Have you ever noticed the black columns of smoke rising to the sky in rural England on a Saturday evening?
Saturday is burning day for waste that isn’t legal to burn: bailing plastic, tyres, feed and fertiliser bags, plastic gloves, udder wipes, worming tubes…who knows what else.
The local council offices, the Environment Agency and DEFRA can’t be reached on Saturday evening, so nobody can report the illegal fire while it’s burning.
And in winter, plastic waste can be burned under the cover of darkness without having to stay up late…
… just as happened last night on a farm in the valley.
I smelled the acrid plastic fumes as soon as I stepped into our orchard before dinner, a stink that brought me right back to my childhood, when my dad burned the plastic wrapping of the blocks he built our house with.
That was in the early 1970s, and while the smell should have told us that all is not well with the practice then, detailed knowledge about the toxins released from low temperature open fires are now more common knowledge than when I was a kid.
Not that I want to excuse what went on on our building site – not at all! It was common practice then and it was wrong, even then. I am saying that we should learn something and change or behaviour accordingly.
Today, someone would have to try very hard to remain ignorant of the fact that burning plastic releases harmful chemicals into the air, soil and water.
Just one example of information freely available on the internet: Alexander Cogut (2016) has published a comprehensive overview over global open burning of rubbish, and at that time, approximately 41% of global trash was ‘disposed of’ in that way.
Do we really want to tolerate this on English soil? In 2021?
Cogut’s report highlights that the open burning of waste is carried out at relatively low temperatures and for that reason, releases a variety of pollutants. The main issues are:
- greenhouse gases, including carbon dioxide and methane
- particulate matter, which is air pollution that can cause severe cases of respiratory disease and coronary disease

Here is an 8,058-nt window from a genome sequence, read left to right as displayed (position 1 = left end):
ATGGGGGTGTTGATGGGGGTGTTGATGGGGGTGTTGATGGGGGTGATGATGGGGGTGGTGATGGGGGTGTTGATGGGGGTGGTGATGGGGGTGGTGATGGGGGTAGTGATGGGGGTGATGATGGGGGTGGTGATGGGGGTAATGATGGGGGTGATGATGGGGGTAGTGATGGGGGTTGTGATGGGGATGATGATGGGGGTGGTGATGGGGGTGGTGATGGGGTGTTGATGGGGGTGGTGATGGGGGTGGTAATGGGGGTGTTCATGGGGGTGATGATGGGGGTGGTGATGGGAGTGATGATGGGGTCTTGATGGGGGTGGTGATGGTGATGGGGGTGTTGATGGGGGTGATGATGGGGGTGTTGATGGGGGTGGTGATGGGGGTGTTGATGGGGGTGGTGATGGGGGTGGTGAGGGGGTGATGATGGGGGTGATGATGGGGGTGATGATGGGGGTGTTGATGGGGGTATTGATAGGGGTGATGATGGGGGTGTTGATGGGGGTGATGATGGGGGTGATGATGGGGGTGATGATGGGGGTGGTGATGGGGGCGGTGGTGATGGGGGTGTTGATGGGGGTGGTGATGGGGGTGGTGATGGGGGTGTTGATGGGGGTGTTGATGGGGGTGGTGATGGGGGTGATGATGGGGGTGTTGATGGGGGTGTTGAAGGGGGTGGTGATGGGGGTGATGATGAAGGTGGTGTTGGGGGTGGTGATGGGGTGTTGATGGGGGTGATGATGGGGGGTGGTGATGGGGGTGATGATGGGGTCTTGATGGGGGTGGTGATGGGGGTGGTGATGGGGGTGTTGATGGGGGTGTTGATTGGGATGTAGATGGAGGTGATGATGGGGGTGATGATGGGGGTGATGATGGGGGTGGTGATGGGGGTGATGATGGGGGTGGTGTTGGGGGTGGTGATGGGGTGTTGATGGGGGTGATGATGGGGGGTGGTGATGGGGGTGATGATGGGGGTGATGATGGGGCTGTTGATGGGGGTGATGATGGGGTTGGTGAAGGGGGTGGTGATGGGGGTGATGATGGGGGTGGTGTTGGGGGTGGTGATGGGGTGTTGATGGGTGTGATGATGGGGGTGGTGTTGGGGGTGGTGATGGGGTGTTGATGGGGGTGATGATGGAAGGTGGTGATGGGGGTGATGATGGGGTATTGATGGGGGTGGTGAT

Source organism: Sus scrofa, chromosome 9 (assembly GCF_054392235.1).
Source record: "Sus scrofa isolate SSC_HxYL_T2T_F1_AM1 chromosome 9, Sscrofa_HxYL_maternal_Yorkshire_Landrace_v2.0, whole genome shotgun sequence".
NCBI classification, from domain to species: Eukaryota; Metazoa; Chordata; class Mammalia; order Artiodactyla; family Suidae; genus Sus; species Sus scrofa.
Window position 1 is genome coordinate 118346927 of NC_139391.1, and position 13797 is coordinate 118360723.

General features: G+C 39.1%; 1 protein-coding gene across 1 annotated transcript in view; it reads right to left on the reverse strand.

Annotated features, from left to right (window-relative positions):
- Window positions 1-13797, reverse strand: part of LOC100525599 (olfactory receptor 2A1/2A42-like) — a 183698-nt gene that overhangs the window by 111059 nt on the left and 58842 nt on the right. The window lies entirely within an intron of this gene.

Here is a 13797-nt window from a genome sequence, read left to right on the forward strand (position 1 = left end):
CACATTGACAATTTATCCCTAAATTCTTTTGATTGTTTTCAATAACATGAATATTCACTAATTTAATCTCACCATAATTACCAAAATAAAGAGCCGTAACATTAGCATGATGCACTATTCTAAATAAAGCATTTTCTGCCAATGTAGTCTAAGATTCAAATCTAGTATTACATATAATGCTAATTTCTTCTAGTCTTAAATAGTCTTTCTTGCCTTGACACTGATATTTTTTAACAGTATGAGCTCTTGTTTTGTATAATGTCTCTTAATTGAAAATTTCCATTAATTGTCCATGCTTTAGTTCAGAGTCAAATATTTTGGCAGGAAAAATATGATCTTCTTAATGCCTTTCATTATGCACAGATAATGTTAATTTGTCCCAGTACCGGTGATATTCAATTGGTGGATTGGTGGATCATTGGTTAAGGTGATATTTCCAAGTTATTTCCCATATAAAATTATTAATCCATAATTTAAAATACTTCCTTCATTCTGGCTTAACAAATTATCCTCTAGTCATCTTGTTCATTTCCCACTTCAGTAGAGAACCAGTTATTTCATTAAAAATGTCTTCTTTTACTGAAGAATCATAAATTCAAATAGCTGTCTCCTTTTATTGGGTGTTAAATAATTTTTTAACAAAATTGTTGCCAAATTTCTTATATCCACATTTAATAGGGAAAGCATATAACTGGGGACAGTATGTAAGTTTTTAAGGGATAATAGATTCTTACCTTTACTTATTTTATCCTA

- persistent organic pollutants, including polycyclic aromatic hydrocarbons, dioxins and furans, all of which are known to cause cancer (carcinogens) and have been associated with causing other diseases.
Toxins are known to be particularly harmful to unborn fetuses, infants and children and can cause severe developmental damage in the young – in addition, air, soil and water pollution also damages ecosystems and wildlife.
Even if ignorance persists, ignorance is no defence in front of the law:
The Waste Management (England and Wales) Regulations 2006 classify agricultural wastes as ‘controlled wastes’ and it is prohibited to dispose of it by burning or burying. That includes, among other materials, plastic, foil, containers and even cardboard. Farmers have a legal duty to send waste off their farm, to be recycled, incinerated or go to landfill. Moreover, waste can only be transferred to authorised persons and a Waste Transfer note must be provided to show lawful disposal.
That’s a far cry from what happened last night!
Perhaps burning on site is permitted again since the UK left the EU???
Nope! Just checked gov.uk – as of today, 17 Jan 2021 there are no known changes to EU legislation related to the Waste Management (England and Wales) Regulations 2006.
I am writing here about general principles, not a single incident near where I live – that was just a trigger to get this off my chest!
Saturday is burning day all over rural England!
Update: I wonder how much plastic is used to light wood burners every day ????